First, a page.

147. Whenever you read a sentence with the word "that," ask yourself if you can delete that word and still achieve clarity. If so, kill it.

The same can be said of all sentences. If you can delete a word without changing the meaning or sacrificing clarity, do it. "And then" is a phrase worth using your word processor's search feature to look for.
148. Who is a nominative pronoun (meaning it acts as a subject) and is used:

As the subject of a verb, as in "It was Paul who rescued the dog."
As the complement of a linking verb, as in "They know who you are."
Whom is an objective pronoun (meaning it serves as an object) and is used:

As the object of a verb, as in "Whom did you see?"
As the object of a preposition, as in "That is the group to whom the credit belongs."
Who and whom seem to cause more difficulty than other pronouns. Thus, when in doubt, substitute him and see if that sounds right. If him is OK, then whom is OK. For example: "You talked to whom? You talked to him." It would be incorrect to say "You talked to he," and few native English speakers would make that mistake.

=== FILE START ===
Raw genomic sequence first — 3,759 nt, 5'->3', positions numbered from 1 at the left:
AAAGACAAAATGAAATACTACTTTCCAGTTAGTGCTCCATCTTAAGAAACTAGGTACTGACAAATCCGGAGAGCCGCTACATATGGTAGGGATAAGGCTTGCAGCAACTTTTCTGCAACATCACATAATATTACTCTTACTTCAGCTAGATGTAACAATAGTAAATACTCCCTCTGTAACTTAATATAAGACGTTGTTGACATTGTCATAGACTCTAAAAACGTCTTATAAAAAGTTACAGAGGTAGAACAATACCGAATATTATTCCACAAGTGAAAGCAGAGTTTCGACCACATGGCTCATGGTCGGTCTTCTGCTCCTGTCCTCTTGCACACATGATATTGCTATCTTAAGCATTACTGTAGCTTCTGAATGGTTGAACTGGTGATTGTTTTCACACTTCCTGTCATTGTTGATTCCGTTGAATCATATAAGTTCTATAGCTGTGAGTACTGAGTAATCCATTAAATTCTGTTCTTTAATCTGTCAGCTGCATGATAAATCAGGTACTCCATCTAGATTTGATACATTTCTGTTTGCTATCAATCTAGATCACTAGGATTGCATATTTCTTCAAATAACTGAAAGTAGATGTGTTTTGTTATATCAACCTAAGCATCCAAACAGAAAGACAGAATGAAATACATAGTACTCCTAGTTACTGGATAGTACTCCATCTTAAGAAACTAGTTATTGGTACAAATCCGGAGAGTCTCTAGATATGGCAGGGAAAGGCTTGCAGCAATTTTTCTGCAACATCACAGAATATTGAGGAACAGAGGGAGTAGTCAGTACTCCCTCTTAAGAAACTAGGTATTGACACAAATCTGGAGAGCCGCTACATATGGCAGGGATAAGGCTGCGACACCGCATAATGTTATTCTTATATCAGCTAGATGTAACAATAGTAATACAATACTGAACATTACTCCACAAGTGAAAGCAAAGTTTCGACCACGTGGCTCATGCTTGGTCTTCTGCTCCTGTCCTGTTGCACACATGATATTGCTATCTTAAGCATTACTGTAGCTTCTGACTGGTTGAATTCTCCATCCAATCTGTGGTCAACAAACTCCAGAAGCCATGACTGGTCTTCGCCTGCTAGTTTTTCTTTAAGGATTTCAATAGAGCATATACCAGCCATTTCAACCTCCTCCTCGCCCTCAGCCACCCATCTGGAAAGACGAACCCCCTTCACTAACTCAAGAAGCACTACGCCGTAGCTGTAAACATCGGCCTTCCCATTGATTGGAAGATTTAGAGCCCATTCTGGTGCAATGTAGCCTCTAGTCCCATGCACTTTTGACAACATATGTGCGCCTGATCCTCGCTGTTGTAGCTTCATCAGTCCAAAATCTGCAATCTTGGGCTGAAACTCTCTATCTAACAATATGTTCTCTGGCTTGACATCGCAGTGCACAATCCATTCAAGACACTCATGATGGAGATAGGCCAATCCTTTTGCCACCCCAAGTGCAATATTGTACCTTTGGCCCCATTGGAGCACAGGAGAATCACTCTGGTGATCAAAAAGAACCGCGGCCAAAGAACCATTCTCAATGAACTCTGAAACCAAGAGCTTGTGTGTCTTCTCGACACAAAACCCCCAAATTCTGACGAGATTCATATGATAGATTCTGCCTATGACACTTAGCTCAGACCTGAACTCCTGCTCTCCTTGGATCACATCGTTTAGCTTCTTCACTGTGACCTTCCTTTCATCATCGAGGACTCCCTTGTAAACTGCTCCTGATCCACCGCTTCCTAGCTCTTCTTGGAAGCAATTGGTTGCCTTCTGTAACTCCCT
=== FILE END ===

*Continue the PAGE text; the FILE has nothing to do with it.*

149. Whole numbers twenty-one through ninety-nine are hyphenated, whether used alone or as part of a larger number.
150. Words that sound the same are called homophones - word pairs may sound the same, but have different meanings.
E.g: 'two' and 'to'.
151. Write down anything you need to remember. Writing information down helps retention.
152. Year 6 SATS tests are sent away for marking and are handed out as soon as they arrive back in school. The reports are accompanied by an additional sheet that states the test level and a teacher assessment. Both carry equal weighting.
153. You may be stressed if you are feeling tired or have broken sleep, suffer from stomach upsets and have itchy skin rashes.

154. You must revise each topic again and again. Don't just read them through once, it takes longer to sink in that just one reading and every time you read them more information will stick in your brain.

155. You need to be able to concentrate on your homework and nothing else. The TV should be off, other people's conversations should be in another room, music should be turned down, and phone calls should be taken after you've finished studying. Any other thoughts in your mind should also be set aside for a later time.
156. You wear clothes. When you put them on, you clothe yourself. They are made of cloth.
157. Your teacher's end of year report does count towards your placement in your comprehensive school so try and be involved in your lessons.
Tips of the day
The antecedent is the word, phrase, or clause to which a pronoun refers. In the sentence "Jim was the guy who painted their house," guy is the antecedent of who. Antecedent literally means going before (deriving from Latin antecedens, antecedent-, present...